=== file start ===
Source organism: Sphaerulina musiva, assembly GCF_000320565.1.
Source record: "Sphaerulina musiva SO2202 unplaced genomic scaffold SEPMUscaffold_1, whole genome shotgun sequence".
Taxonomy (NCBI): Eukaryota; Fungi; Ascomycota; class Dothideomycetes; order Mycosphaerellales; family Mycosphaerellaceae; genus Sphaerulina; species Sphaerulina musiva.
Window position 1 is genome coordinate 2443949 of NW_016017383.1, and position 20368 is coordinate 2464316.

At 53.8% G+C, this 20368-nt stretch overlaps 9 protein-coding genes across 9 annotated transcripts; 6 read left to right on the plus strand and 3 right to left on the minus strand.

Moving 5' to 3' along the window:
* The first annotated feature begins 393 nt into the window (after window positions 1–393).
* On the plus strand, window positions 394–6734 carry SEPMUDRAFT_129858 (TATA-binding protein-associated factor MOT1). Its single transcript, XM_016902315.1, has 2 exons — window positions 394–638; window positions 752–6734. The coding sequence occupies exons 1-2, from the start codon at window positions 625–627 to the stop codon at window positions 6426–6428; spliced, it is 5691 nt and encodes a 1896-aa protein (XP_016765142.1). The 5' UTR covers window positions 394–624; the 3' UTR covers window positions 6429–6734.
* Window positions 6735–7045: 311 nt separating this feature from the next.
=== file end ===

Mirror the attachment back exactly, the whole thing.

Source organism: Sphaerulina musiva, assembly GCF_000320565.1.
Source record: "Sphaerulina musiva SO2202 unplaced genomic scaffold SEPMUscaffold_1, whole genome shotgun sequence".
Taxonomy (NCBI): Eukaryota; Fungi; Ascomycota; class Dothideomycetes; order Mycosphaerellales; family Mycosphaerellaceae; genus Sphaerulina; species Sphaerulina musiva.
Window position 1 is genome coordinate 2443949 of NW_016017383.1, and position 20368 is coordinate 2464316.

At 53.8% G+C, this 20368-nt stretch overlaps 9 protein-coding genes across 9 annotated transcripts; 6 read left to right on the plus strand and 3 right to left on the minus strand.

Moving 5' to 3' along the window:
* The first annotated feature begins 393 nt into the window (after window positions 1–393).
* On the plus strand, window positions 394–6734 carry SEPMUDRAFT_129858 (TATA-binding protein-associated factor MOT1). Its single transcript, XM_016902315.1, has 2 exons — window positions 394–638; window positions 752–6734. The coding sequence occupies exons 1-2, from the start codon at window positions 625–627 to the stop codon at window positions 6426–6428; spliced, it is 5691 nt and encodes a 1896-aa protein (XP_016765142.1). The 5' UTR covers window positions 394–624; the 3' UTR covers window positions 6429–6734.
* Window positions 6735–7045: 311 nt separating this feature from the next.